Home    /    Calendar    /    Condensed Matter Seminar

Condensed Matter Seminar

Joseph Ross, TAMU
Speaker: Joseph Ross, TAMU Title: NMR studies of Dirac Semimetals and Related Materials Abstract: Much of my talk will focus on our results for the topological quantum material ZrTe5. Long studied as a candidate for charge-density wave transformations, layered ZrTe5 has recently been recognized as a Dirac electron system. Its behavior includes a topological phase transition joining two different massive Dirac regimes, although there have been a number of conflicting reports about the nature of this transformation. NMR spectroscopy provides a local probe of the fluctuating Dirac carriers, and we have used this to provide a quantitative measure of the T-induced gap separating the Dirac cones. Combined with DFT-based electronic structure calculations, we also showed that the transition involves a change from weak to strong topological insulator as temperature increases, the reverse of what had been proposed. Given the tunability and 2D nature of this material, these properties may lend themselves to new quantum electronic applications. Finally, I will also discuss our recent results on half-Heusler type semiconductor materials, including signatures of the topological inversion from trivial to inverted-band configuration in Bi-based superconducting materials. Host: Joseph Ross

30 Aug 2019, 4:00PM | MIST M102
Hosted By: Joseph Ross

Koushik Biswas, Arkansas State University.
Speaker: Koushik Biswas, Arkansas State University. Title: Hybrid and All-Inorganic Perovskite Halides: A First-Principles Perspective Abstract: The remarkable success of organic-inorganic Pb-halide perovskites as solar absorbers has drawn attention towards a broader family of ionic semiconductors having fascinating optoelectronic properties. Many of these compounds have favorable characteristics in terms of their band gap, carrier mobility, lifetime, and tolerance towards deleterious effect of deep defects. The crystals, loosely termed as perovskites, encompass a large group of structures built from metal-halogen octahedral framework, [MX6] (M = metal, X = halogen) that may lead to interesting properties and applications. Here, we will discuss the structure-property relation of CH3NH3PbI3 (MAPbI3) as representative of hybrid perovskites and Cs4PbBr6/CsPbBr3 as that of the all-inorganic variety. The hybrid halides feature organic cations whose molecular orientations clearly influence the fundamental electronic band gap and Rashba-type energy band splitting resulting in indirect gap behavior. Among the all-inorganics, highly luminescent CsPbBr3 nanocrystals and Cs4PbBr6/CsPbBr3 composite crystals have been reported as bright green emitters with fast radiative lifetime. CsPbBr3 (band gap ~2.3 eV) is built from corner sharing 3-dimensional (3D) network of [PbBr6], whose bulk crystals are not known as efficient light emitters. Cs4PbBr6 structure is comprised of almost disjointed [PbBr6] octahedra held together by Cs-Br bridges. Using density functional calculations, we will discuss the electronic consequences of the two different crystal structures. The emergence of strongly bound excitonic features in Cs4PbBr6 and Type-I band alignment with CsPbBr3 support the notion of carrier confinement causing fast, green luminescence in samples containing CsPbBr3 nano-islands embedded within Cs4PbBr6. Host: A. Belyanin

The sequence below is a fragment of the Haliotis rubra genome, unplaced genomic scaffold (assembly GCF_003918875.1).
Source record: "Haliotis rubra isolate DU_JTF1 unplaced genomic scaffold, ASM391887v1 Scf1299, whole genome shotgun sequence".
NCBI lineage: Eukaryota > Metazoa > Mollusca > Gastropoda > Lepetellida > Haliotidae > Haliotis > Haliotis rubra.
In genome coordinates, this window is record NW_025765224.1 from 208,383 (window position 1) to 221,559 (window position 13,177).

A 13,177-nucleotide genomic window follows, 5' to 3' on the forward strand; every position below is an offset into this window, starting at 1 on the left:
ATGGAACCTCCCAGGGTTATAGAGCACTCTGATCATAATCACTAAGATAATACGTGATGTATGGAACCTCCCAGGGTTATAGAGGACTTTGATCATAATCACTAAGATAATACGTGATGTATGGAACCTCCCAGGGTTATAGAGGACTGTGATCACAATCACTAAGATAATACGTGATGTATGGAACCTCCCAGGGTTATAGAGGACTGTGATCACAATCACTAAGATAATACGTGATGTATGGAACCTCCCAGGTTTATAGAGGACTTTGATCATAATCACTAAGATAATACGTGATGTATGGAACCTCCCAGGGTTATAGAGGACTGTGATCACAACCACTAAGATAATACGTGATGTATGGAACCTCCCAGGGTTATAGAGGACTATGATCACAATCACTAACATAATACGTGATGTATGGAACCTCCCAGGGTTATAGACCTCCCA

6 Sep 2019, 4:00PM | MIST M102
Hosted By: A. Belyanin

Fan Zhang, UT Dallas
Speaker: Fan Zhang, UT Dallas Title: A Tale of Two Majoranas Abstract: We are witnessing and participating the grand discovery of various topological states of matter. In this talk, I will introduce time-reversal-invariant topological superconductivity and its several ongoing experimental realizations. Uniquely, each 0D boundary of such a topological superconductor hosts one Majorana Kramers pair, producing tabletop supersymmetry, quantized tunneling conductance, and fractional Josephson effects beyond Kitaev's classification. I will then highlight the tantalizing roles played by the many-body interactions in such a platform. One prime example is the emergence of quadruple periodicity and fractionalized parafermions in a Josephson effect. Another paradigmatic setup is a weakly probed floating topological superconductor, in which a two-channel Kondo ground state becomes stabilized without fine tuning. Host: Ar. Abanov

13 Sep 2019, 4:00PM | MIST M102
Hosted By: Ar. Abanov

Qi Zhou, Purdue University. CANCELED.
Speaker: Qi Zhou, Purdue University. CANCELED. Title: Synthetic quantum matters in ultracold atoms: from topological defects to curved spaces. Abstract: The well controllable atomic samples have allowed physicists to access a wide range of quantum phenomena unattainable in other systems. I will discuss a few such examples. The first example includes topological defects in high dimensions, ranging from Yang monopoles to continuous topological defects in five dimensions. A Yang monopole as a fundamental ingredient in non-abelian gauge theories was proposed back to seventy years ago. It was recently delivered for the first time in an experiment by tailoring laser-atom couplings in a five-dimensional parameter space. Moreover, highly tunable interactions between atoms could turn a Yang monopole into a much broader range of continuous topological defects. In another example, I will show how to create synthetic curved spaces, including a Hall cylinder and a Hall torus. Coupling internal degrees of freedom and orbital motions of ultracold atoms allows us to bypass constraints from physical laws and thread a finite effective magnetic flux through the surface of a torus or a cylinder. This development opens the door to exploring intriguing quantum phenomena inherent to the topology of spaces. Host: Ar. Abanov

20 Sep 2019, 4:00PM | MIST M102
Hosted By: Ar. Abanov

Jeff Thompson, Princeton